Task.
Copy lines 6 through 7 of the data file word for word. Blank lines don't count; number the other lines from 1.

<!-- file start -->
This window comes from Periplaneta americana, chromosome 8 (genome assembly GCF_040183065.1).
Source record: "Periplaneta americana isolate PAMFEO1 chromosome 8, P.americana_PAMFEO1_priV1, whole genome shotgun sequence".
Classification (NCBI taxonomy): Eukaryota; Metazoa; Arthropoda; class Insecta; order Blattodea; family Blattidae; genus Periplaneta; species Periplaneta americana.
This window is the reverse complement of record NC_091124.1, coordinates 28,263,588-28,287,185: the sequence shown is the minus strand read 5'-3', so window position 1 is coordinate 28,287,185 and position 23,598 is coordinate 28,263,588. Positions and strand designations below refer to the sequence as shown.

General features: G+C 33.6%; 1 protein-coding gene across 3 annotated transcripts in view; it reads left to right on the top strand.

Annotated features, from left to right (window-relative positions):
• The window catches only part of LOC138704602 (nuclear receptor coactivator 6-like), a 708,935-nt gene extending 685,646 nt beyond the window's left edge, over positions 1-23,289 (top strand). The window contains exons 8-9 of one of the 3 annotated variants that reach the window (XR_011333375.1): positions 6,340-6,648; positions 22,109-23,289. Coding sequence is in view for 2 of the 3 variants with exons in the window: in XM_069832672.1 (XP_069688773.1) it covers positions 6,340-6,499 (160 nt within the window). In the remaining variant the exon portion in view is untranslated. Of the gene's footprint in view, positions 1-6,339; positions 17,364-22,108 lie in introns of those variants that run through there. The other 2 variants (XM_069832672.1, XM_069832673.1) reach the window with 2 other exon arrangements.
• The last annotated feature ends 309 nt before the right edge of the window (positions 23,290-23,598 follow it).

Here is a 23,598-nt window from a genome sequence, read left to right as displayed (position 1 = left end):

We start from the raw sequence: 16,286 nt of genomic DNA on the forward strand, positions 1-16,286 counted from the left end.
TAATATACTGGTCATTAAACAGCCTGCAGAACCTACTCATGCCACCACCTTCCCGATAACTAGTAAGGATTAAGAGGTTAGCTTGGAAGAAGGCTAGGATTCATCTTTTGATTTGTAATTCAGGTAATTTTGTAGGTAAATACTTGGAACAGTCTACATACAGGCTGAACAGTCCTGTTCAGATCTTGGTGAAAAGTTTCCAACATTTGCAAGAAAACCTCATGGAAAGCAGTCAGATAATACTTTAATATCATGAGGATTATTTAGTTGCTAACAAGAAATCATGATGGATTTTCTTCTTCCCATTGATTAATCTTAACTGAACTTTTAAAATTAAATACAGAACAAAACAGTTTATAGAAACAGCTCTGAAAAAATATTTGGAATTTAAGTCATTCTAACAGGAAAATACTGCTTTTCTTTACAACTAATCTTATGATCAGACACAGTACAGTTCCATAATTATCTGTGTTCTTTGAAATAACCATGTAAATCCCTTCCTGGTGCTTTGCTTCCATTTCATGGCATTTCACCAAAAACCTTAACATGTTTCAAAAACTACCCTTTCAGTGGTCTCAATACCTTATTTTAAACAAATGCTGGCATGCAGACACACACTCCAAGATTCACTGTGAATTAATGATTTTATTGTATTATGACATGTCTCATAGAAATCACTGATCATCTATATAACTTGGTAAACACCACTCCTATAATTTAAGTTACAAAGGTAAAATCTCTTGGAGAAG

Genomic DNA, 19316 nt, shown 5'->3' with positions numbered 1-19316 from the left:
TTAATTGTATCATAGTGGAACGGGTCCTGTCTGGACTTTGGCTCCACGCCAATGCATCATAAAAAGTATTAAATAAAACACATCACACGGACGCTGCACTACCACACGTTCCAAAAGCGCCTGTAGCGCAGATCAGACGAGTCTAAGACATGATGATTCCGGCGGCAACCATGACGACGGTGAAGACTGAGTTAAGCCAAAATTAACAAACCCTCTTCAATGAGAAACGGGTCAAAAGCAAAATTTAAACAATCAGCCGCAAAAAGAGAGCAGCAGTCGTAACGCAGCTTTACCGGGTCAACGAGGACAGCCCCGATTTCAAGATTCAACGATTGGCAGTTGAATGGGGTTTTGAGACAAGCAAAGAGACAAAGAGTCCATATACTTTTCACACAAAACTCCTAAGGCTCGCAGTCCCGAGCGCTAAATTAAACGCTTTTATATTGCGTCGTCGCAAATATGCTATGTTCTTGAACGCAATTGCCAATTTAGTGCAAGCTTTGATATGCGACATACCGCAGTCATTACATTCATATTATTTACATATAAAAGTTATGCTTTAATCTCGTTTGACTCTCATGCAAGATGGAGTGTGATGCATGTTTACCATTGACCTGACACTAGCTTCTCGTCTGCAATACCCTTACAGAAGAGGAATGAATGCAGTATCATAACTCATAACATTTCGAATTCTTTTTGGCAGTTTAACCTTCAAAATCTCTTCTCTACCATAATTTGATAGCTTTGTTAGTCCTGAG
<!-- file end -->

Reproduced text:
Annotated features, from left to right (window-relative positions):
• The window catches only part of LOC138704602 (nuclear receptor coactivator 6-like), a 708,935-nt gene extending 685,646 nt beyond the window's left edge, over positions 1-23,289 (top strand). The window contains exons 8-9 of one of the 3 annotated variants that reach the window (XR_011333375.1): positions 6,340-6,648; positions 22,109-23,289. Coding sequence is in view for 2 of the 3 variants with exons in the window: in XM_069832672.1 (XP_069688773.1) it covers positions 6,340-6,499 (160 nt within the window). In the remaining variant the exon portion in view is untranslated. Of the gene's footprint in view, positions 1-6,339; positions 17,364-22,108 lie in introns of those variants that run through there. The other 2 variants (XM_069832672.1, XM_069832673.1) reach the window with 2 other exon arrangements.